Leaving Truckee, you’ll circle the western half of Lake Tahoe, then climb into the Sierra Nevada. Several of the passes on this section are closed during the winter, and might not open until late spring/early summer if it’s been a heavy snow year. You can check road opening dates on the California Department of Transportation’s website listed on the map. There’s a 66.2-mile stretch of riding U.S. 395, a major thoroughfare on the eastern side of the range. At Lee Vining, you’ll leave U.S. 395 and head west over Tioga Pass into Yosemite National Park. Expect heavy traffic in the parks during the summer tourist season. There are technically three national parks on this section, Yosemite, Kings Canyon, and Sequoia, but the last two are administered together. When traveling through you may want to build in some extra days to explore activities off the bike like climbing in Yosemite or hiking the Trail of a Hundred Giants in the Giant Sequoia National Monument. Lake Isabella, the endpoint for section 4, is located northeast of Bakersfield. This section intersects the Western Express Bicycle Route in Woodfords, California.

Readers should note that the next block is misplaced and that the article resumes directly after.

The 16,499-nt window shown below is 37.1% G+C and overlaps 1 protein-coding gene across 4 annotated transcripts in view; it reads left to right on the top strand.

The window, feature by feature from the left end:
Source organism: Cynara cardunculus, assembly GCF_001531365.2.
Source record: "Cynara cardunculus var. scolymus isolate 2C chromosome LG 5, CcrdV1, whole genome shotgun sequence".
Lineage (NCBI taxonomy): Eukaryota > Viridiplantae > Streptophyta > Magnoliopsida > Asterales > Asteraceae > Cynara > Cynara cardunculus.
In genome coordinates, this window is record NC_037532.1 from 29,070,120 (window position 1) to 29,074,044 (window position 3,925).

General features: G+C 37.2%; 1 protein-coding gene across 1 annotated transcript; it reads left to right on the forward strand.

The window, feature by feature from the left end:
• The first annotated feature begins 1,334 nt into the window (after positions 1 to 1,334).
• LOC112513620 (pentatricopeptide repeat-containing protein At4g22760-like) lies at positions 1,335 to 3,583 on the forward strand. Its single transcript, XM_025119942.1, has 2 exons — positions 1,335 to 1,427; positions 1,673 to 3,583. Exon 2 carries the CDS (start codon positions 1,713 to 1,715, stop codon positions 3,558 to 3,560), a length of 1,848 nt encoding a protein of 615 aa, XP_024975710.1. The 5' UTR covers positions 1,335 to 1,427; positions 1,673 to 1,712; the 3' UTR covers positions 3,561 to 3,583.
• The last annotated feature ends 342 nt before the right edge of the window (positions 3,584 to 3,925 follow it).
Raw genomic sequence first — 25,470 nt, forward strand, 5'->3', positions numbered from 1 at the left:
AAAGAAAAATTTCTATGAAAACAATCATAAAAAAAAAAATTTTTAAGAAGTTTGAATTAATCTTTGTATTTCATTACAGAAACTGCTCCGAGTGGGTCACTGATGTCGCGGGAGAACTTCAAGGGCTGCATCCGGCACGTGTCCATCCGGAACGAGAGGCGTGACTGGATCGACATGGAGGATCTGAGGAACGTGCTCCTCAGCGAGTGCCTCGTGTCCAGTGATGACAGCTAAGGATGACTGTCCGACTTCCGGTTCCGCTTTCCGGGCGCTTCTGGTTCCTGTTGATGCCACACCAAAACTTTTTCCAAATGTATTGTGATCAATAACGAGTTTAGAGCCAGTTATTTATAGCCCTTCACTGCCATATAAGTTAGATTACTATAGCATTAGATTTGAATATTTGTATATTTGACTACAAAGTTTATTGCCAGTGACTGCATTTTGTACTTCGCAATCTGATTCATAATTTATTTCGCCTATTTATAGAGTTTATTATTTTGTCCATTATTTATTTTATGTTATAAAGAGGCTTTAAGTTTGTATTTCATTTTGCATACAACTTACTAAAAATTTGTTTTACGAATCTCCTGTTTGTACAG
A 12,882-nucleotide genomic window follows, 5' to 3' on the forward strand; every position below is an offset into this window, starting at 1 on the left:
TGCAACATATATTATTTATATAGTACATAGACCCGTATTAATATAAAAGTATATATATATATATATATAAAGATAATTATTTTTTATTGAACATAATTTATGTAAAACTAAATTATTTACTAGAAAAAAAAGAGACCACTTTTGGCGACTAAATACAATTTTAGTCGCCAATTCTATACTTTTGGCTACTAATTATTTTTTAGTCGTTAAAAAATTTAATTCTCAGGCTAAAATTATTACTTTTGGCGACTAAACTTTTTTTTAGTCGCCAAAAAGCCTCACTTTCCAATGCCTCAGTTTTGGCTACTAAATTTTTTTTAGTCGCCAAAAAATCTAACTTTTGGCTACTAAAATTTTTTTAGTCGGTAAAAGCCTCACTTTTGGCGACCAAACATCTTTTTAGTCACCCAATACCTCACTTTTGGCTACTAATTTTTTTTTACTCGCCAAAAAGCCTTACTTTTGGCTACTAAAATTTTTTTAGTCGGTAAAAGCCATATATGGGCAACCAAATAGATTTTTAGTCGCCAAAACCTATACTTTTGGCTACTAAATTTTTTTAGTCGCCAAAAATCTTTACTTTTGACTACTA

Lakes, mountains, valleys, and deserts, section 5 has them all! Highlights include the Mohave Desert, the San Gabriel Mountains, the San Gorgonio Mountains, the Anza-Borego Desert and the rustic small town of Idyllwild against the background of the San Jacinto Mountains. There are also plenty of scenic byways on the route beginning with the Angeles Crest, then the Rim of the World, and finally the Sunrise Scenic Byway. Remember that the megalopolis of Los Angeles and its surrounding cities isn’t too far to the west so expect higher levels of traffic near these byways, especially on weekends. The route ends at Tecate at the Mexican border. This section intersects with the Southern Tier Bicycle Route in Pine Valley, California.

Photo by Gregg Bleakney